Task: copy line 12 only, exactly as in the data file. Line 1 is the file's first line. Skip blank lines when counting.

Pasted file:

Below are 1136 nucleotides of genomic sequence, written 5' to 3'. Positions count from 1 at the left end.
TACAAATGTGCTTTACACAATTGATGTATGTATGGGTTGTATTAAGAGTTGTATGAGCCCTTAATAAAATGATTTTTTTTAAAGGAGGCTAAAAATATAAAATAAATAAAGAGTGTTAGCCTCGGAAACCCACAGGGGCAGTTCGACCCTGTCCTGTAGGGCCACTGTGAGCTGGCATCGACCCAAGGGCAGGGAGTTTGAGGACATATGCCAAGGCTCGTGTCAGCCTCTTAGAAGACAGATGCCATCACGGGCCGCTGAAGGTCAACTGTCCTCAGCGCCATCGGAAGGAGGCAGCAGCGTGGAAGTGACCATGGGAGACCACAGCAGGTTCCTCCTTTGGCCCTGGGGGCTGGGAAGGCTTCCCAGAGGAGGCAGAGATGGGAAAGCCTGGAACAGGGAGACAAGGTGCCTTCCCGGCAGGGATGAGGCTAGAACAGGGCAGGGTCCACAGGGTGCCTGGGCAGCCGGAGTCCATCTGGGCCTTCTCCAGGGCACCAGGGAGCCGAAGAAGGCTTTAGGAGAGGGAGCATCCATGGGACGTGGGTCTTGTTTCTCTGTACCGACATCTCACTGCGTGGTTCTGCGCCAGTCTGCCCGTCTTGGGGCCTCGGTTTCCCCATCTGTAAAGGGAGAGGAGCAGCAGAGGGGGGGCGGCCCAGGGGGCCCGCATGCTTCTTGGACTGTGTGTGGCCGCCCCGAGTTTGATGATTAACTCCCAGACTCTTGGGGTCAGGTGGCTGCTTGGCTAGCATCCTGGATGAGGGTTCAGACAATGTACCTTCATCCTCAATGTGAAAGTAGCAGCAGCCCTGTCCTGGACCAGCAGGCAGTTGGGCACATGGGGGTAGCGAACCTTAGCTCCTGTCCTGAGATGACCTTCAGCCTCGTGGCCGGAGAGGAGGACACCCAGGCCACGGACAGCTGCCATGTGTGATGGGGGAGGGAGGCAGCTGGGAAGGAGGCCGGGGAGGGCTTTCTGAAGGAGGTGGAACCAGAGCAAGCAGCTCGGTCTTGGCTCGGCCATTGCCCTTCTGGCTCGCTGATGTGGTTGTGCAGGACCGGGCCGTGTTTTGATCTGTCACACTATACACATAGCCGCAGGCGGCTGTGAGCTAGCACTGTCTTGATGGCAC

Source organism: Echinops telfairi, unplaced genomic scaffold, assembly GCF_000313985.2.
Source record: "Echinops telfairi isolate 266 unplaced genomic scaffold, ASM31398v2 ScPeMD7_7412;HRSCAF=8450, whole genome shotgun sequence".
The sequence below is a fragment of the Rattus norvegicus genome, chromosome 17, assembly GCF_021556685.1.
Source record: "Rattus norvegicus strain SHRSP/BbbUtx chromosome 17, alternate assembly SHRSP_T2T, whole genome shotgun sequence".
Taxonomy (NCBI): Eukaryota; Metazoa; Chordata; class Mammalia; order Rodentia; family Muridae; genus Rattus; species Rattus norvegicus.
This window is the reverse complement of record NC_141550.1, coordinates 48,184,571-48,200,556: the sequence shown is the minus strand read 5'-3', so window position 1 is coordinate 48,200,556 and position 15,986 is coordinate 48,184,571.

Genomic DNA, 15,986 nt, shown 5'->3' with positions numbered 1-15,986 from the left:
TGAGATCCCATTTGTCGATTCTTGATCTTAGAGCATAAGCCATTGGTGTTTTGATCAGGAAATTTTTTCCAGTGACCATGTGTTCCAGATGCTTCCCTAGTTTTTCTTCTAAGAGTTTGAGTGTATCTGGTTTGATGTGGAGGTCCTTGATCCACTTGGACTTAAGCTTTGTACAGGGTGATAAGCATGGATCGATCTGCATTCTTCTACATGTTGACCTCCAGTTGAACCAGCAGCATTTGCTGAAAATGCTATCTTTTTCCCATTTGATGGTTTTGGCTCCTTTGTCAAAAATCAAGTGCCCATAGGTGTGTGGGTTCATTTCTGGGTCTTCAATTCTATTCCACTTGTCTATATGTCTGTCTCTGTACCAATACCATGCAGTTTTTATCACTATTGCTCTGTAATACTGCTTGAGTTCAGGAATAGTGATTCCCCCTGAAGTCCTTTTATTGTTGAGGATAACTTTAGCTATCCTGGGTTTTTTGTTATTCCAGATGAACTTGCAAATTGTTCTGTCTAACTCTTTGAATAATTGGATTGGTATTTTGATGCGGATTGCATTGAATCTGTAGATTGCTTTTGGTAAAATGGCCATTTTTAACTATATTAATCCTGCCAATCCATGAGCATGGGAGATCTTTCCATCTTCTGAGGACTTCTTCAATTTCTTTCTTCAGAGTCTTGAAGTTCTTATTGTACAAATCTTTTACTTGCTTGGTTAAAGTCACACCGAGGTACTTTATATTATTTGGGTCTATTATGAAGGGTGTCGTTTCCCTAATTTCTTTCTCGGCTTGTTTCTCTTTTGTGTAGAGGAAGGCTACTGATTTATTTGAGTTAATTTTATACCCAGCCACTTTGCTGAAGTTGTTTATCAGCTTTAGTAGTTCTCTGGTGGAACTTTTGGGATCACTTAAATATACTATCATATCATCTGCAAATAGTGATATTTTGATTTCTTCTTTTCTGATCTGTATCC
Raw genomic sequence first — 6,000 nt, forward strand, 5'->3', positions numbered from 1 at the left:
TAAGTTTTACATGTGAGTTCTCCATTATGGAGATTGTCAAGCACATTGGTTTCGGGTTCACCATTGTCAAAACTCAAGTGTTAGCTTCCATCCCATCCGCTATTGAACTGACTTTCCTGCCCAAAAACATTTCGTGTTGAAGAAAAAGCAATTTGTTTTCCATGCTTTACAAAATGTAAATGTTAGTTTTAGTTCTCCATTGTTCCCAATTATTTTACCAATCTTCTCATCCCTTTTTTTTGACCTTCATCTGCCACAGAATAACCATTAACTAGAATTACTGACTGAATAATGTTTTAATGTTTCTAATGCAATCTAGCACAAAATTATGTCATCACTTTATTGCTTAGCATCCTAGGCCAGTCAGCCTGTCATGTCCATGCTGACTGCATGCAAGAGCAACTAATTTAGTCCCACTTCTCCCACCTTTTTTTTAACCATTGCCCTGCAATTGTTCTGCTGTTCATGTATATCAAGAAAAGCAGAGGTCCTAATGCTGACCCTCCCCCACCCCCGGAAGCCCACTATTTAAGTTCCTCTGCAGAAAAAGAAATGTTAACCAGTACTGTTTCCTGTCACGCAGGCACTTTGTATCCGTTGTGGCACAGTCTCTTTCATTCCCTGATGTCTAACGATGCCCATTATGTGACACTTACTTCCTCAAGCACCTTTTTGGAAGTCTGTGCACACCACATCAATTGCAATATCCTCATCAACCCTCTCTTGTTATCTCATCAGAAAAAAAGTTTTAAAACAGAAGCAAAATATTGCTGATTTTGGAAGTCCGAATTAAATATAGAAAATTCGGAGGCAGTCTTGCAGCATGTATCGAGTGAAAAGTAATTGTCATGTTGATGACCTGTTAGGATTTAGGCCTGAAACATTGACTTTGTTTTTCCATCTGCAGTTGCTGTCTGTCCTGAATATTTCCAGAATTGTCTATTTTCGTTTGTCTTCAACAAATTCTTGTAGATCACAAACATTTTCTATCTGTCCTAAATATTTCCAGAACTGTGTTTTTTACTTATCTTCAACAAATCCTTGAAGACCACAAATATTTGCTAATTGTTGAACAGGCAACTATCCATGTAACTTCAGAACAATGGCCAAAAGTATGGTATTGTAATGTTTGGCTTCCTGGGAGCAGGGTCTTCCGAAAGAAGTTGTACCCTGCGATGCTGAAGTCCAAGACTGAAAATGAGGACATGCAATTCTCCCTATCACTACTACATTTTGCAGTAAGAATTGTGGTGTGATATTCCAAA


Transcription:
TAAGTTTTACATGTGAGTTCTCCATTATGGAGATTGTCAAGCACATTGGTTTCGGGTTCACCATTGTCAAAACTCAAGTGTTAGCTTCCATCCCATCCGCTATTGAACTGACTTTCCTGCCCAAAAACATTTCGTGTTGAAGAAAAAGCAATTTGTTTTCCATGCTTTACAAAATGTAAATGTTAGTTTTAGTTCTCCATTGTTCCCAATTATTTTACCAATCTTCTCATCCCTTTTTTTTGACCTTCATCTGCCACAGAATAACCATTAACTAGAATTACTGACTGAATAATGTTTTAATGTTTCTAATGCAATCTAGCACAAAATTATGTCATCACTTTATTGCTTAGCATCCTAGGCCAGTCAGCCTGTCATGTCCATGCTGACTGCATGCAAGAGCAACTAATTTAGTCCCACTTCTCCCACCTTTTTTTTAACCATTGCCCTGCAATTGTTCTGCTGTTCATGTATATCAAGAAAAGCAGAGGTCCTAATGCTGACCCTCCCCCACCCCCGGAAGCCCACTATTTAAGTTCCTCTGCAGAAAAAGAAATGTTAACCAGTACTGTTTCCTGTCACGCAGGCACTTTGTATCCGTTGTGGCACAGTCTCTTTCATTCCCTGATGTCTAACGATGCCCATTATGTGACACTTACTTCCTCAAGCACCTTTTTGGAAGTCTGTGCACACCACATCAATTGCAATATCCTCATCAACCCTCTCTTGTTATCTCATCAGAAAAAAAGTTTTAAAACAGAAGCAAAATATTGCTGATTTTGGAAGTCCGAATTAAATATAGAAAATTCGGAGGCAGTCTTGCAGCATGTATCGAGTGAAAAGTAATTGTCATGTTGATGACCTGTTAGGATTTAGGCCTGAAACATTGACTTTGTTTTTCCATCTGCAGTTGCTGTCTGTCCTGAATATTTCCAGAATTGTCTATTTTCGTTTGTCTTCAACAAATTCTTGTAGATCACAAACATTTTCTATCTGTCCTAAATATTTCCAGAACTGTGTTTTTTACTTATCTTCAACAAATCCTTGAAGACCACAAATATTTGCTAATTGTTGAACAGGCAACTATCCATGTAACTTCAGAACAATGGCCAAAAGTATGGTATTGTAATGTTTGGCTTCCTGGGAGCAGGGTCTTCCGAAAGAAGTTGTACCCTGCGATGCTGAAGTCCAAGACTGAAAATGAGGACATGCAATTCTCCCTATCACTACTACATTTTGCAGTAAGAATTGTGGTGTGATATTCCAAA